Christian Communities

From the book Minorities in the Arab World , A.H. Hourani. Oxford University Press, 1947. 


The book is a survey that covers  religious minorities in Egypt, Palestine, Lebanon, Syria and Iraq. These countries formed part of the Ottoman Empire for many centuries and the majority of their populations is Arabic in language and therefore to a great extent in culture.  The Christian minorities are the original monotheistic inhabitants of the Middle East.


The Christian communities may be divided into five main groups: 


(1)   The Greek Orthodox


They are adherents of the Orthodox Eastern Church, which is a group of autocephalous Churches using the Byzantine rite. Historically these Churches grew out of the four Eastern Patriarchates of Jerusalem, Antioch, Alexandria and Constantinople, which from an early date tended to diverge form the Western Patriarchate of Rome for a number of reasons. The final split too place in the eleventh century. From that time, with the exception of a brief period of reunion in the fifteenth century, the Eastern Church has continued to reject the claim of the Roman Patriarchate to universal supremacy. Doctrinally the main point at issue between the Eastern and Western Churches is that of the Procession of the Holy Ghost, and there are also various divergences in ritual and discipline such as the married priesthood.  


The Orthodox of the countries of the Middle East are subject to the jurisdiction of three of the four Eastern Patriarchates. That of Antioch is almost wholly Arab as regards hierarchy, laity and liturgy. In that of Jerusalem, the upper clergy are Greek, the lower clergy and most of the laity Arab. In that of Alexandria  there are both Greek and Arab elements.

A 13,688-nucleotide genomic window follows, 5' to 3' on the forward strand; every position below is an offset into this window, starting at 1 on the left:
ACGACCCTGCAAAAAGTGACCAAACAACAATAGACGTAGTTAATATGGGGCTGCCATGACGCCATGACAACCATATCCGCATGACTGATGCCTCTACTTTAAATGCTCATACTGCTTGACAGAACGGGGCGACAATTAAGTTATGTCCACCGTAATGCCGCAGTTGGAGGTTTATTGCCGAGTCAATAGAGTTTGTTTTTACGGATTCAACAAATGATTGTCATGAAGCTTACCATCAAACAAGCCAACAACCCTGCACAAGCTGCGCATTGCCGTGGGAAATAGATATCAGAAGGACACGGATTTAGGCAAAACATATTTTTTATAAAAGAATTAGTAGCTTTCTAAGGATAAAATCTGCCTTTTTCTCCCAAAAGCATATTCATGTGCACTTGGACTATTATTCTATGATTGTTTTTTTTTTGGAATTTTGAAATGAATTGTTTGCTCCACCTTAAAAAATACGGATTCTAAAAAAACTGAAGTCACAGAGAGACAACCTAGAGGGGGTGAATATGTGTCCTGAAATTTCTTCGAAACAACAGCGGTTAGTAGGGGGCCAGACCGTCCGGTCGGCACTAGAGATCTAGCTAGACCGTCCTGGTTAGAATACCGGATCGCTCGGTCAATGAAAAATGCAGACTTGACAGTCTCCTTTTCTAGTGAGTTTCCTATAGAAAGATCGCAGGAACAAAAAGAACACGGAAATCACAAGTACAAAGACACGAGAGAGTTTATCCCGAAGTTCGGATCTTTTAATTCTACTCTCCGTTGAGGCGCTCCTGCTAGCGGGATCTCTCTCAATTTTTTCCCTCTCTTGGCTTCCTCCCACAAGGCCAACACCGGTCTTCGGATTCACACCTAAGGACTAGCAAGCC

(2)   The Nestorians


The Nestorian Church grew out of the Christological controversies of the fifth century. The Antioch school of theologians emphasized the distinction between the Logos and the man Jesus to the point of obscuring the real union between them. The doctrine was condemned by the Council of Ephesus (AD 431) but continued to find adherents in Syria, Mesopotamia and Persia, where, for reasons not wholly theological, a strong Nestorian Church grew up. The church and the missions were largely destroyed by Tamerlane in the fourteenth century. Today, the Assyrians of Iraq and Syria are all that is left of them. 


Doctrinally, the distinguishing mark of the Nestorian Church is its rejection of the statements of the Councils of Ephesus and Chalcedon (AD 451) on the nature of Christ. It has an independent ecclesiastical organization, with a Patriarch, the Mar Shimun, as its head. Formerly his residence was in Northern Iraq, but since the Assyrian incident of 1933 he has been in exile. The Church also has a distinctive Syria liturgy. 


(3) The Monophysites


The Monophysite doctrine represents a reaction against Nestorianism. It emphasizes the union between Christ and the man Jesus to the point of maintaining that Christ has not only one Person but also one Nature, a divine one. Formally condemned by the Council of Chalcedon, this doctrine continued to exist, particularly in Egypt and Syria where the Monophysite movement had something of the character of a separatist revolt against the Byzantine Government and Church. Eventually the Monophysites formed independent Churches which were placed on a level with the Greek orthodox Church by the Arabs in the seventh century.